Integrity, Innovation & Quality
February 28, 2018
The De Beers Group confirmed that construction has begun on the world's largest diamond mining vessel. When it reports for duty in 2021, the 577-foot technological marvel will be extracting diamonds from the ocean floor near the coast of Namibia at a depth of 400 feet.
After more than eight decades of producing a staggering 2 million carats per year, the land-based diamond operations in Namibia are nearly mined out. Fresh sources of diamonds were discovered off the coast of Namibia, so new investments by De Beers and its partner — the Republic of Namibia — have been aimed offshore. A few decades ago, it would have been unfathomable for diamond companies to pursue deep-sea mining. But breakthroughs in technology are making this type of project viable and lucrative.
The grand vessel — the sixth in De Beers' Namibian fleet — is being built in Norway by a firm called Kleven Verft at a cost of $173 million. Mission equipment, including crawler-mounted dredge technology, will cost an additional $432 million. The ship will look similar to the mv SS Nujoma (shown above and below), which was also built by Kleven Verft. Launched in the summer of 2017, the mv SS Nujoma is the world’s largest diamond sampling and exploration vessel. The $157 million ship is credited with greatly improving the company's ability to target its mining activities.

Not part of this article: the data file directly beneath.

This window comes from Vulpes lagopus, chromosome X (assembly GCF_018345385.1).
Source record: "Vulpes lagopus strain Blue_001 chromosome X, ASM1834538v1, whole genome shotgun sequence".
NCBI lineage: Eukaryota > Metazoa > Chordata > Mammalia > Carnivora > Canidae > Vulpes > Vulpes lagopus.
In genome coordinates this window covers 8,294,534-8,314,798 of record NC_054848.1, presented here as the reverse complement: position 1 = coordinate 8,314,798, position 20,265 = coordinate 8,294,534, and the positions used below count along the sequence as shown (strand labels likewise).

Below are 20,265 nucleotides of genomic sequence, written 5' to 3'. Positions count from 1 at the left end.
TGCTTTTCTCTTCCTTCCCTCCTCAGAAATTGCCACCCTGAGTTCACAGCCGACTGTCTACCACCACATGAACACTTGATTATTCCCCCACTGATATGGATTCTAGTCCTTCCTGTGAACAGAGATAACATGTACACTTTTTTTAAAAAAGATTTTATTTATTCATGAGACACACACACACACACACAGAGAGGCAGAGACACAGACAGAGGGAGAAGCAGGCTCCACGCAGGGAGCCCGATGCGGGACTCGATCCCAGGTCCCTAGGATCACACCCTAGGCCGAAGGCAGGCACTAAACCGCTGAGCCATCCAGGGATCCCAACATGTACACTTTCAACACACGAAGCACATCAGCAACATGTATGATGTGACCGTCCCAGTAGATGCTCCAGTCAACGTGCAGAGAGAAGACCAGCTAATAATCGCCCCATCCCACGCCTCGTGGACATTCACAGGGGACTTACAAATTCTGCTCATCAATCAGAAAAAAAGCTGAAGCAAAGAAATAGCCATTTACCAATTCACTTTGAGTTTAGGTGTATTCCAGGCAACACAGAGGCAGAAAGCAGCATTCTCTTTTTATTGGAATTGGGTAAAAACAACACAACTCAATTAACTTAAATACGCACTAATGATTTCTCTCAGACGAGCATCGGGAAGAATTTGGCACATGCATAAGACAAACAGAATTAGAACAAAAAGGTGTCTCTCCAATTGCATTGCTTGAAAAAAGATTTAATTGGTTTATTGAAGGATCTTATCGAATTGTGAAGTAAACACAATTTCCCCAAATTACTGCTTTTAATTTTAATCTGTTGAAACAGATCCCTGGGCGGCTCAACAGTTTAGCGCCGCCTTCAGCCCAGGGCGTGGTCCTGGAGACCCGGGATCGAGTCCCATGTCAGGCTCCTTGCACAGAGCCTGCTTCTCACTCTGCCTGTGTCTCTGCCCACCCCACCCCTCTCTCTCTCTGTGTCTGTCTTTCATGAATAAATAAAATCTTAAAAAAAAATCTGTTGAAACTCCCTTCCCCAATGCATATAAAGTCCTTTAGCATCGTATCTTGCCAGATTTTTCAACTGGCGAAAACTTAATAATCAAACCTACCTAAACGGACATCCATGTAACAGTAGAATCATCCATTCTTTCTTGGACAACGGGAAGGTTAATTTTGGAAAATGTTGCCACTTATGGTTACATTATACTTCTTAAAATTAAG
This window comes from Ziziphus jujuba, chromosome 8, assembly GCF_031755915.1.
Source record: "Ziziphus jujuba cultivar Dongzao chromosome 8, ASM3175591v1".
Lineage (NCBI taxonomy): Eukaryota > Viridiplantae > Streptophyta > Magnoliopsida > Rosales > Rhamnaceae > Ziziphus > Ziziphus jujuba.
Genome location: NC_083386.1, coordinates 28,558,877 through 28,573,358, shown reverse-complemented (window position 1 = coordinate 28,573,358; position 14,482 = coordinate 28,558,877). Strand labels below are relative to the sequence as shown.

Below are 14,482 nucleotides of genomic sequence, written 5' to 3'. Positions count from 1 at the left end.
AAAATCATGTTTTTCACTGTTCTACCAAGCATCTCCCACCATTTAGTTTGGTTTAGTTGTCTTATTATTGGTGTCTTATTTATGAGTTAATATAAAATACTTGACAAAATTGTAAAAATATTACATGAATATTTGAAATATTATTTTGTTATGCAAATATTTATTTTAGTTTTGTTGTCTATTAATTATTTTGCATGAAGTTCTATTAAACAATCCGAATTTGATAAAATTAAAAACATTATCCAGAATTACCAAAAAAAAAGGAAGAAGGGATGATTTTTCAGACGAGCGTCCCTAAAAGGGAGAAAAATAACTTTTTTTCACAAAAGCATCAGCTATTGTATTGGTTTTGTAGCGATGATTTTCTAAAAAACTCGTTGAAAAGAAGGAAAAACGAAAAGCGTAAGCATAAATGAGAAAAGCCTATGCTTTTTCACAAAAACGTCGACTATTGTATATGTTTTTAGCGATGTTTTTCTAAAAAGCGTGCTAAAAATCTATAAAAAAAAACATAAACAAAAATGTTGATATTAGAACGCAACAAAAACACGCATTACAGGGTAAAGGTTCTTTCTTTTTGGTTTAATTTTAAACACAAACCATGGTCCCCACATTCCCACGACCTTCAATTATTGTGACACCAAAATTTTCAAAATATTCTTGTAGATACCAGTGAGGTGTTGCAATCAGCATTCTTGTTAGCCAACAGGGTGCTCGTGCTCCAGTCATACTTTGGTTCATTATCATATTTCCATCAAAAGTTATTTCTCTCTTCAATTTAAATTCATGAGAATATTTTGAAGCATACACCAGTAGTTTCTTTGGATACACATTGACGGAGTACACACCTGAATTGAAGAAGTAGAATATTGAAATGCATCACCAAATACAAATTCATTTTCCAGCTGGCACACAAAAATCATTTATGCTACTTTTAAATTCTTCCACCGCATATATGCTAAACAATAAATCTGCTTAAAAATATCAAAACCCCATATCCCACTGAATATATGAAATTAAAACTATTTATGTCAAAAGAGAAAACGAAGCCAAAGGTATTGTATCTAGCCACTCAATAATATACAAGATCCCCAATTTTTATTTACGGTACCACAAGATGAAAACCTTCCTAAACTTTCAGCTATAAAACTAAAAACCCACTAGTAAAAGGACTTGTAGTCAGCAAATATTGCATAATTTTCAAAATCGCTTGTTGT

The sea-based operation is called Debmarine Namibia and the reason the group is willing to make such a massive investment in a sixth mining ship is because of the treasures waiting on the ocean floor.
According to De Beers, 95% of the diamonds pulled from the seabed near Namibia are of gem-quality. This compares to just 20% of gem-quality diamonds coming from De Beers’s top mine in Botswana. Some experts surmise that the diamonds in the ocean have endured such a pounding for so long that only the gem-quality ones could remain intact.
The new ship will employ a super-powerful vacuum that will scour the ocean floor, sucking up tons of diamond-bearing gravel each hour and bringing it to the surface. On the ship, X-ray machines and other diamond-sorting devices will separate the gems from the worthless gravel. According to The Wall Street Journal, the mining operation yields a handful of diamonds for every 180 tons of material processed.
Debmarine Namibia has licensed an area that covers 3,700 square miles. It starts about three miles offshore and extends seaward 10 to 20 miles. The diamond concession is expected to yield more than a million carats per year for the next 50 years.
Credits: Images courtesy the De Beers Group.